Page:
Texas Shorts Program
Stuart, a disabled man, is in a tight spot. His caregivers are abandoning him and for good reason: he's an asshole, a fact that becomes quickly apparent to the replacement tasked with getting him out of bed. Stuart's commute to work is interrupted by the discovery of a $100 bill lying on the sidewalk, just out of reach. It flutters away as soon as he moves towards it, leading him on a chase that forces him to reconsider his toxic ideal of self sufficiency. Written and directed by a disabled man (Spencer Cook) and his actual caregiver (Parker Smith), Act of God explores the tension between self reliance and true independence.
Two men, Jack and Russell, head out to the desert in search of a mysterious briefcase that they hope will change their lives for the better, only to discover their motives may change the journey for the worse. Starring Russell Harvard and Julian Moiwai in a film written and directed by The Potter Sisters.
Folk Frontera is a surrealist documentary about life in the borderlands that span the vast, remote Chihuahuan Desert. Its characters are scattered across the remote landscape on both sides of the border and are tied together by the broadcast frequencies of Gabriela Carballo’s radio show “Border, Beats, and Babes" and the folklorico dancing of Molly Rodriguez. Over the course of a tumultuous year, the lives of these two women inexorably change. With a cinematic approach inspired by the Latin American tradition of magical-realism, Folk Frontera attempts to reconcile the political realities of the border with the magic of its lands.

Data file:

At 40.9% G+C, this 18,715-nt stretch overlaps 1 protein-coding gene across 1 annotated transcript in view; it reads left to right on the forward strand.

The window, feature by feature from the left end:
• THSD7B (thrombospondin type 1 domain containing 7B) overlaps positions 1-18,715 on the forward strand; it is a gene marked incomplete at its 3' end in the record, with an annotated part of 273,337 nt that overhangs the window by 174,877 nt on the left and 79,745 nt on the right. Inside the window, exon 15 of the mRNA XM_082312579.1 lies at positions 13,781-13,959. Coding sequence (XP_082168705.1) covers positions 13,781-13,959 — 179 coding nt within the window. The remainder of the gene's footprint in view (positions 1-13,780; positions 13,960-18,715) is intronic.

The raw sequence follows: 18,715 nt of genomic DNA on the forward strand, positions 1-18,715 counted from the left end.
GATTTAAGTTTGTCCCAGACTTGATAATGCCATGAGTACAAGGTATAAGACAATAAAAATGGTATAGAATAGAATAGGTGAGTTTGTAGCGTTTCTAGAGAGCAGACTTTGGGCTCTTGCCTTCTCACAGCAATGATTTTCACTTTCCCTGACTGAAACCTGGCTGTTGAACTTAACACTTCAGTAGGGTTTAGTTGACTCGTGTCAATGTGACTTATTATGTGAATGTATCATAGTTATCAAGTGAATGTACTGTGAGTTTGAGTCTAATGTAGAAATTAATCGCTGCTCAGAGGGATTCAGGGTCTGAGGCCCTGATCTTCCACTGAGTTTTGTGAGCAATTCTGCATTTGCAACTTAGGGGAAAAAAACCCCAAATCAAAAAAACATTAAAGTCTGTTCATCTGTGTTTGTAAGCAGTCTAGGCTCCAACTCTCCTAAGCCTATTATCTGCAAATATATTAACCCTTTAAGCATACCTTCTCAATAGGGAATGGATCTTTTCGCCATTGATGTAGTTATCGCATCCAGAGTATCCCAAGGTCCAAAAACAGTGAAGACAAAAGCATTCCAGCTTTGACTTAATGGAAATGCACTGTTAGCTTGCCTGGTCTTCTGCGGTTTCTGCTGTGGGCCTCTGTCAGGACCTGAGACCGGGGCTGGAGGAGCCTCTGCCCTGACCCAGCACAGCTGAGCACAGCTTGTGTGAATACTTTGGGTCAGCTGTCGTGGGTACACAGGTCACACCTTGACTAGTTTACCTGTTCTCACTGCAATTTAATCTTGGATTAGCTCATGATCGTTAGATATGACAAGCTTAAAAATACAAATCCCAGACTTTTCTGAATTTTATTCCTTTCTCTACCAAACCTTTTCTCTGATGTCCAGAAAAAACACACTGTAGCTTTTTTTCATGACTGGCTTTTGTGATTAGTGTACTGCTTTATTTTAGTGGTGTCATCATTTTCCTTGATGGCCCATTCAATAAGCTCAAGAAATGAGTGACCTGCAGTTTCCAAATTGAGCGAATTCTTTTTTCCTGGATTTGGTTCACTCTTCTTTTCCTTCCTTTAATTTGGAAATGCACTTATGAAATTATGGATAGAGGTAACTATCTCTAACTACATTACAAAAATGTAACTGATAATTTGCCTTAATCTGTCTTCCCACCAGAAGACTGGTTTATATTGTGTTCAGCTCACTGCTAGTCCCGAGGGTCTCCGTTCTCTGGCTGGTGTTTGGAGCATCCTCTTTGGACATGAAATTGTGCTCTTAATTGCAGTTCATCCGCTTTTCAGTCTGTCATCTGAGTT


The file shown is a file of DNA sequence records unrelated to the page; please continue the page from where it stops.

For a stand-up comic, a drastic life change can mean losing one’s entire act. Bisexual comedian Krista has decided her relationship with a trans woman is worth coming out over - but will she commit to an entire rebrand with one gay haircut?
Lead singer Ray Benson describes how a bunch of East Coast counter-culture hippies almost singlehandedly revived interest in Western swing country music. After being rejected by Nashville, Willie Nelson invites them to move to Austin. The band arrives in 1973, just as the rest of the world is beginning to discover the new sound that's come to be called Outlaw Country. Through a mix of rare photos and footage -- including the legendary "lost Terlingua concert" shot by Nicholas Ray, we see and feel how the band broke down the boundaries between rednecks and hippies. Made possible in part with a grant from Humanities Texas, the state affiliate of the National Endowment for the Humanities.
Compelled by the vivid memories of the legendary Club Matinee by aging citizens, this film leaps into the music, the art, and the community of Houston's historic 5th Ward. The doc highlights the impossible to ignore cultural and social challenges of African-Americans in the 1940s, 50s, and 60s living in the South. The through-line of this story showcases how the music of these eras played a part in defining generations and bringing people of all ethnicities and backgrounds together and how memories, at the verge of being lost can be shared to propel the future.
Mugeni's story starts in a small village in southeastern Congo called Murambya, a Banyamulenge farming community where neighbors provided for one another. One night, when she was just fourteen, she and her family awake to the sounds of bombs—they are under attack by a militia, known as the Mai Mai, who sought their land and cattle and claimed that the Banyamulenge tribe did not belong in Congo. That night, Mugeni flees for her life. She survives the ambush but loses her family as each person scatters in an attempt to survive. Over the next 4 years, Mugeni searches for her family and stability, guided by the internal strength she learned from her mom.